The shady side of Victorian London

The shady side of Victorian London

My about-to-be-released book, A Case of Possession, is set a slightly alternate Victorian London. There’s magic, but otherwise it’s not unlike the real city. So, since the Wellcome Collection have just made an incredible archive free to use, here’s a glimpse of what Stephen and Crane’s London looked like.

My hero, Lord Crane, is a smuggler, China trader and recently promoted earl. That means he gets to live somewhere very nice, with things like gas and hot water and personal space.  He is more interested in his business than high society and glittering parties, so he’s generally at his office in Limehouse, in the East End, right where the Thames does its bendy thing and the Da! Da! Dadadada’ drum starts off. (If you have never watches EastEnders, that will make no sense to you, but console yourself with the thought that you have never watched EastEnders.)

Limehouse

In the 1870s and 80s, the East End had taken over from the now-demolished rookeries as the place with the worst reputation in the country. The (tiny) Chinese immigrant population became the centre of novelists’ lurid imaginings and newspaper racism. Dickens put an East End opium-den scene in the Mystery of Edwin Drood. Here’s the popular image (note the three kinds of scary foreign people for extra racism).

L0017427 J.C. Dollman's"London sketches-an opium den at the East End"

Interestingly, it seems that all the newspaper reports of opium dens were based on just one place, run by a Chinese man and his English wife, and presumably doing a roaring trade in getting lazy journalists stoned.

The East End was the dark, foreign, dangerous bit of London, the no-go area, where gentlemen went to slum it and Jack the Ripper added to the appalling total of murdered women. Oscar Wilde sent Dorian Grey off to Shadwell and the Docks, and had him hanging around ‘foreign sailors in a low den in the distant parts of Whitechapel’ to show just how debased he was. Mostly, it was horrifically, disgustingly poor. This image of Whitechapel is pretty romanticised, in that the kids look quite clean and not drunk.

L0000878 Wentworth st, Whitechapel

London was grossly overcrowded, and it didn’t help that vast swathes of slum housing were torn down to make way for railways, without any provision for rehousing. At the same time immigrants were piling into the city (mostly from other parts of England), which led to a chronic housing shortage.

L0073465 Illustration depicting cramped and squalid housing conditions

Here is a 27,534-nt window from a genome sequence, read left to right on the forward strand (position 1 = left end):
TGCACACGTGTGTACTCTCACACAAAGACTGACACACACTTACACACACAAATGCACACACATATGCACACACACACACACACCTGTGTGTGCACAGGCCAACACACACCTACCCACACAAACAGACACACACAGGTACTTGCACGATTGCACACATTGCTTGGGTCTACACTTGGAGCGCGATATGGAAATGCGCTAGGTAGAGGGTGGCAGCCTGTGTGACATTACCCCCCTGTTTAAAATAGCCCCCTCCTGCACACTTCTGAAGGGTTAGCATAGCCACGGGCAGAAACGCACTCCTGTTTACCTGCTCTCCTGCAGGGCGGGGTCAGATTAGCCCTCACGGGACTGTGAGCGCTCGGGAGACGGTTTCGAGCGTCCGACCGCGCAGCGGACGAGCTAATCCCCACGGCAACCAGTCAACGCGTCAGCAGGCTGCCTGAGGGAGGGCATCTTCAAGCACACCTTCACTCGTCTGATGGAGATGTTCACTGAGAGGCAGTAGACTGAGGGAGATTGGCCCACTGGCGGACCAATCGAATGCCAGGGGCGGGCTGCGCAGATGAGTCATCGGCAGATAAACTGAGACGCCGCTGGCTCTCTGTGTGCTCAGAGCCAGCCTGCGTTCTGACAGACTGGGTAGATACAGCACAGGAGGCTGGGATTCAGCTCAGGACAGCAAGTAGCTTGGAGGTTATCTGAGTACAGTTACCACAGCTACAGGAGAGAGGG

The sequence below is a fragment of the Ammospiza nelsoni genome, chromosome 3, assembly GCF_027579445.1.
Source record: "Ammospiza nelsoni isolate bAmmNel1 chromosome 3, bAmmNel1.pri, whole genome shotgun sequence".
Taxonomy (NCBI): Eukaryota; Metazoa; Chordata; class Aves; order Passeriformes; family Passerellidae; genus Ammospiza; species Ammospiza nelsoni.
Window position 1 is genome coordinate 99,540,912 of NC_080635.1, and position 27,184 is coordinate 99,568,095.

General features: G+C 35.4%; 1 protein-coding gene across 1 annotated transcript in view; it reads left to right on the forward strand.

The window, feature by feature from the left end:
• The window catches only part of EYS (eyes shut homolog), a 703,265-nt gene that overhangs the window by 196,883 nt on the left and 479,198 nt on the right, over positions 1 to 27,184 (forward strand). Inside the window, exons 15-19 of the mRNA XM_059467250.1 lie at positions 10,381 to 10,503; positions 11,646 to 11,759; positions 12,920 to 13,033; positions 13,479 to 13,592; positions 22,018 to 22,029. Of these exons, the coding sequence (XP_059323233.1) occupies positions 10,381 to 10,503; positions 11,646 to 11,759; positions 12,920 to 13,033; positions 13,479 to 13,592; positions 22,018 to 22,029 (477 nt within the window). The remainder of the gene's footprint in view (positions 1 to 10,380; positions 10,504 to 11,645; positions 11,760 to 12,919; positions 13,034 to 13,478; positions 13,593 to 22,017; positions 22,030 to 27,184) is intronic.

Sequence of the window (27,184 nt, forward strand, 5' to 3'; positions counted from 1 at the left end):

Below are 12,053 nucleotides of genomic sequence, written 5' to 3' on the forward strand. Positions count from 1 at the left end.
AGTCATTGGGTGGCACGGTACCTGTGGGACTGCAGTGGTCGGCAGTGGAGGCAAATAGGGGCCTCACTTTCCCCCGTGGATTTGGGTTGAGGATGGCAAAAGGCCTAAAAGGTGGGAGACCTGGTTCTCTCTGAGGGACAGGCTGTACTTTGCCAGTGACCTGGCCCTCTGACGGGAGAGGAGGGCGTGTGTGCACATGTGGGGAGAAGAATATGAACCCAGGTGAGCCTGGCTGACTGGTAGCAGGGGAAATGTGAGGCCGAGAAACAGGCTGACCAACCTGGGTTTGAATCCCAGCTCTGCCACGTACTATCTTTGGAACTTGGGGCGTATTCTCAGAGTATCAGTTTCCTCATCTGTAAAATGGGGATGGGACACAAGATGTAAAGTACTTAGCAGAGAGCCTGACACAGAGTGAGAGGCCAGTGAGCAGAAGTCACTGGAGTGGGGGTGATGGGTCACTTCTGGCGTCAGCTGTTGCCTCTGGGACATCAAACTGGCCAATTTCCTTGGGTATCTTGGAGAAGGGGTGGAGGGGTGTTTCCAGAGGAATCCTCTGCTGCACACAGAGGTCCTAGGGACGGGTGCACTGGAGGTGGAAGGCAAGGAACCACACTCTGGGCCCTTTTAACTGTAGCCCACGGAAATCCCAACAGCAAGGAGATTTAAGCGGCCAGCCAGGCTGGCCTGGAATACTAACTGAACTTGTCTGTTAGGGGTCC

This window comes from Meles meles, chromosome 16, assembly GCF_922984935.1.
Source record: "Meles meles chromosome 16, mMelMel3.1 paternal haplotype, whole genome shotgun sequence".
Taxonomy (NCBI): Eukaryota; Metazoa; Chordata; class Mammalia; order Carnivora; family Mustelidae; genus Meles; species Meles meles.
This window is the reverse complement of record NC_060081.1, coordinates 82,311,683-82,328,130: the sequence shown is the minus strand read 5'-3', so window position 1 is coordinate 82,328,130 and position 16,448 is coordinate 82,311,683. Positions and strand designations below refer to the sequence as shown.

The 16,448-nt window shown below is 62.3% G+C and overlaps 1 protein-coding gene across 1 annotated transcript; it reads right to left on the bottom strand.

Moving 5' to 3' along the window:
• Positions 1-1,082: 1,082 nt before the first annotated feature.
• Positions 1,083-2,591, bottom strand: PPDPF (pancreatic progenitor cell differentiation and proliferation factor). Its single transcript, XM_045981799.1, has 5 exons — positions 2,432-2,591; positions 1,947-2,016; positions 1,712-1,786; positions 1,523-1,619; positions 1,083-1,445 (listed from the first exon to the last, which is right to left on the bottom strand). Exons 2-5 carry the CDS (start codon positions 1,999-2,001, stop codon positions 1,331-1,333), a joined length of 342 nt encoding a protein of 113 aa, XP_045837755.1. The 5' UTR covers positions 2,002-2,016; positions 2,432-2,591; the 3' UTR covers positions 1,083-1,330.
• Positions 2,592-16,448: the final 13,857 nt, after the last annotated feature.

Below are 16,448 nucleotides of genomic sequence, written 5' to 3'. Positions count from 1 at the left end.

There was enough poverty and desperation and brutality that it’s amazing anybody needed to invent any. I like to write horror and grotesque dark magic in my books, but the real stories of the seething, overcrowded, callous Victorian city beggar belief.

Here’s one of my favourite examples of that. Let me tell you about Enon Chapel.

Enon Chapel was a chapel built over a burial vault. Its minister had offered burials for a bargain price, and made the sums add up by cramming twelve thousand corpses into a pit measuring twelve by sixty feet. Right under the chapel. Separated only by a board floor. Where they stayed, rotting, for seventeen years before people wondered why the smell was so bad. (Worshippers regularly passed out. You have to wonder what the rest of London smelled like that it took seventeen years for anyone to say, ‘Do you think there might be something dead under there?’)

Unsurprisingly, the chapel was closed as a place of worship. Slightly more surprisingly, it was bought by new owners who reopened it, in an impressive PR coup, as…a party venue.

Enon Chapel – Dancing on the Dead – Admission Threepence. No lady or gentleman admitted unless wearing shoes and stockings.

L0073464 Illustration of a dance hall above a cemetary area

 

Which is something to think about the next time a politician talks about Victorian values.

 

(All images courtesy of Wellcome who have just made a vast swathe of images freely accessible. )

A Case of Possession by KJ Charles comes out on 28 January. KJ is on Twitter @kj_charles and blogs at kjcharleswriter.wordpress.com.

 

Blurb:

A Charm of Magpies, Book 2

Lord Crane has never had a lover quite as elusive as Stephen Day. True, Stephen’s job as justiciar requires secrecy, but the magician’s disappearing act bothers Crane more than it should. When a blackmailer threatens to expose their illicit relationship, Crane knows a smart man would hop the first ship bound for China. But something unexpectedly stops him. His heart.

Stephen has problems of his own. As he investigates a plague of giant rats sweeping London, his sudden increase in power, boosted by his blood-and-sex bond with Crane, is rousing suspicion that he’s turned warlock. With all eyes watching him, the threat of exposure grows. Stephen could lose his friends, his job and his liberty over his relationship with Crane. He’s not sure if he can take that risk much longer. And Crane isn’t sure if he can ask him to.

The rats are closing in, and something has to give…

 

3 thoughts on “The shady side of Victorian London

  1. Looking forward to this one!
    So glad we live now, I do like to see where things were and like to troll around the now gentrified areas of London that were bad.

  2. Pingback: A Case of Possession: promo post and book giveaway | KJ Charles

  3. Pingback: Two For Joy: publication day | KJ Charles

Leave a Reply

Fill in your details below or click an icon to log in:

WordPress.com Logo

You are commenting using your WordPress.com account. Log Out / Change )

Twitter picture

You are commenting using your Twitter account. Log Out / Change )

Facebook photo

You are commenting using your Facebook account. Log Out / Change )

Google+ photo

You are commenting using your Google+ account. Log Out / Change )

Connecting to %s